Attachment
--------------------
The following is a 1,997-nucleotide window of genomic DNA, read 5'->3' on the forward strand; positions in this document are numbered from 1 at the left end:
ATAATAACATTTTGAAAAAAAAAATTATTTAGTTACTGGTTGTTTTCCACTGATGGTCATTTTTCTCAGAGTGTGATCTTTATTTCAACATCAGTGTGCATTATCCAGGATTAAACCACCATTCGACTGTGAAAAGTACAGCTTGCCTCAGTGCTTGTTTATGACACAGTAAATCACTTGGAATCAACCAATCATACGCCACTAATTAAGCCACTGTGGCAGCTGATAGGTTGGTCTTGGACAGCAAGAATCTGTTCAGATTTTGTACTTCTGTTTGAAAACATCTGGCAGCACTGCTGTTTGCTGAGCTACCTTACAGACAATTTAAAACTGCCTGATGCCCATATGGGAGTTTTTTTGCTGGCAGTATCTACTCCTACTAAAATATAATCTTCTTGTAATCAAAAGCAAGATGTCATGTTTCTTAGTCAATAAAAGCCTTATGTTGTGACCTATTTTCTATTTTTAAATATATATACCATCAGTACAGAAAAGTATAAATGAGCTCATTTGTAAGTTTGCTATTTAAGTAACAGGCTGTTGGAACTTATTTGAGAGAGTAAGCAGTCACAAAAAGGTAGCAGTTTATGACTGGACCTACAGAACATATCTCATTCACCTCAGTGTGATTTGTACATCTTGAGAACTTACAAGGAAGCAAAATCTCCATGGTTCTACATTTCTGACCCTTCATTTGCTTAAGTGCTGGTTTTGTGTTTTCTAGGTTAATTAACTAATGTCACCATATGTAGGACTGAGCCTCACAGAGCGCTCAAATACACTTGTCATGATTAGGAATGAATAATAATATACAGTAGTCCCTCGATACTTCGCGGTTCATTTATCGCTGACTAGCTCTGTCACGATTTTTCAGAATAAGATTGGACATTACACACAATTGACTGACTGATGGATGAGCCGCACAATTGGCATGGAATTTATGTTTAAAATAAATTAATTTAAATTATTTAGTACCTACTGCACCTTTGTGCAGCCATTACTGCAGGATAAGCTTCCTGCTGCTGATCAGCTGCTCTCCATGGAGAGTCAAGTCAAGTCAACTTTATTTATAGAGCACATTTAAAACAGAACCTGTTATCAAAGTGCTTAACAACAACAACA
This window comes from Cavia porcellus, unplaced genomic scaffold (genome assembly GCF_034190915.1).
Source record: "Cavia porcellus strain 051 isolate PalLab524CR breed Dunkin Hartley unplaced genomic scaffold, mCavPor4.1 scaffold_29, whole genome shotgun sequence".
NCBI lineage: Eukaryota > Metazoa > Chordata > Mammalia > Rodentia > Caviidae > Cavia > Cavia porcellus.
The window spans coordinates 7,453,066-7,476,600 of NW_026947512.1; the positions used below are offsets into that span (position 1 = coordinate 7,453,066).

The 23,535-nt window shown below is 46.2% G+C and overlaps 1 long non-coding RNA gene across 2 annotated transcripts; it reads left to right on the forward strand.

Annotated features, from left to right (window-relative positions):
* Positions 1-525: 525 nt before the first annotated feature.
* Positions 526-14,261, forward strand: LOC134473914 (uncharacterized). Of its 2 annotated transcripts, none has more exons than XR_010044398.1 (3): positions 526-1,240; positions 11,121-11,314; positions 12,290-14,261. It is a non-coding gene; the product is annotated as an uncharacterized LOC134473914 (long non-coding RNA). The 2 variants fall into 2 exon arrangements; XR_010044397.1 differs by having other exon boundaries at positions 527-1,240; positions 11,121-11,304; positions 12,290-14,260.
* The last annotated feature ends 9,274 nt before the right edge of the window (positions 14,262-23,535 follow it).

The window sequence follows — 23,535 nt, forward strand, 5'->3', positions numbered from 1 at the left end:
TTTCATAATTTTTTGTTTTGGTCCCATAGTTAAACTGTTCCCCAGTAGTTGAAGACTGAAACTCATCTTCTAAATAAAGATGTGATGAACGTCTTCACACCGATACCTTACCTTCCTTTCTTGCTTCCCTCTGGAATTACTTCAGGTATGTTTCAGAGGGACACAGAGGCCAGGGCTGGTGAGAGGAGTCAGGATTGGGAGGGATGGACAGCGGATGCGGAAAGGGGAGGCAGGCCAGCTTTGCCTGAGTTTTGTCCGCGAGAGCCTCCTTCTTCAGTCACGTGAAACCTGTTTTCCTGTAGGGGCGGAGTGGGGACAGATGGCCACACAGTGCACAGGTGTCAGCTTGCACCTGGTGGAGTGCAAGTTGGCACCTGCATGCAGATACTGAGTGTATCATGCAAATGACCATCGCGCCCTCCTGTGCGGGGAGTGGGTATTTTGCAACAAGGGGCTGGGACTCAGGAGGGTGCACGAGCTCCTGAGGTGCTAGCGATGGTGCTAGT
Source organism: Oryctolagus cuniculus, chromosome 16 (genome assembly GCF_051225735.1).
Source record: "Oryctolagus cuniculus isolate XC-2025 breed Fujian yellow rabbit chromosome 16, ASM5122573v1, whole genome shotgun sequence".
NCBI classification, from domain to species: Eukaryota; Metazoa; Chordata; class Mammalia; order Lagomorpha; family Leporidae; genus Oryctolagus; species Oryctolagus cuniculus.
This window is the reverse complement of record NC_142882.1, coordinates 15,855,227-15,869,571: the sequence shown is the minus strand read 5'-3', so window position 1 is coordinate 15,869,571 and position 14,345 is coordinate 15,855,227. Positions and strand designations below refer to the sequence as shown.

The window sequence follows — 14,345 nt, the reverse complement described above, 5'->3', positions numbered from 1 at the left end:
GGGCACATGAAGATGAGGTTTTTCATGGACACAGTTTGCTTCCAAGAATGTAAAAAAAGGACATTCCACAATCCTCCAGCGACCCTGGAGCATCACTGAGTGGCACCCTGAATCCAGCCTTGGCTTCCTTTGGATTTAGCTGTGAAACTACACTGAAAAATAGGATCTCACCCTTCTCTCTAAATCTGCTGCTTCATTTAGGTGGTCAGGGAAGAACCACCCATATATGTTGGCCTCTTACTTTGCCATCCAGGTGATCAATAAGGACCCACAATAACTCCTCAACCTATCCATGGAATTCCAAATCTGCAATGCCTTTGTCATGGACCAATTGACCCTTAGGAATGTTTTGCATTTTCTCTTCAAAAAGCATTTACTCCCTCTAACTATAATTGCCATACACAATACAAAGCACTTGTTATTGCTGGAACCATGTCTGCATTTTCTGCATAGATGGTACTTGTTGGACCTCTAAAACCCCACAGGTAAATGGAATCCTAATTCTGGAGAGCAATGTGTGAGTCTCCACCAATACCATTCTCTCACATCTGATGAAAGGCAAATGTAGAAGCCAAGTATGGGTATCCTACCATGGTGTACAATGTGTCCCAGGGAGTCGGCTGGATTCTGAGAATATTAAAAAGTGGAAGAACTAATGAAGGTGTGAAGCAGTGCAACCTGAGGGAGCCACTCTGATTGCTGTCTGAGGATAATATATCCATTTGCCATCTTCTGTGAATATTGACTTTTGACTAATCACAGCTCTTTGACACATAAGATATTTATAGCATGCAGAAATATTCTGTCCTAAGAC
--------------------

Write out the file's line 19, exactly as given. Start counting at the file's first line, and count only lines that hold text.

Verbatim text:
GGGCACATGAAGATGAGGTTTTTCATGGACACAGTTTGCTTCCAAGAATGTAAAAAAAGGACATTCCACAATCCTCCAGCGACCCTGGAGCATCACTGAGTGGCACCCTGAATCCAGCCTTGGCTTCCTTTGGATTTAGCTGTGAAACTACACTGAAAAATAGGATCTCACCCTTCTCTCTAAATCTGCTGCTTCATTTAGGTGGTCAGGGAAGAACCACCCATATATGTTGGCCTCTTACTTTGCCATCCAGGTGATCAATAAGGACCCACAATAACTCCTCAACCTATCCATGGAATTCCAAATCTGCAATGCCTTTGTCATGGACCAATTGACCCTTAGGAATGTTTTGCATTTTCTCTTCAAAAAGCATTTACTCCCTCTAACTATAATTGCCATACACAATACAAAGCACTTGTTATTGCTGGAACCATGTCTGCATTTTCTGCATAGATGGTACTTGTTGGACCTCTAAAACCCCACAGGTAAATGGAATCCTAATTCTGGAGAGCAATGTGTGAGTCTCCACCAATACCATTCTCTCACATCTGATGAAAGGCAAATGTAGAAGCCAAGTATGGGTATCCTACCATGGTGTACAATGTGTCCCAGGGAGTCGGCTGGATTCTGAGAATATTAAAAAGTGGAAGAACTAATGAAGGTGTGAAGCAGTGCAACCTGAGGGAGCCACTCTGATTGCTGTCTGAGGATAATATATCCATTTGCCATCTTCTGTGAATATTGACTTTTGACTAATCACAGCTCTTTGACACATAAGATATTTATAGCATGCAGAAATATTCTGTCCTAAGAC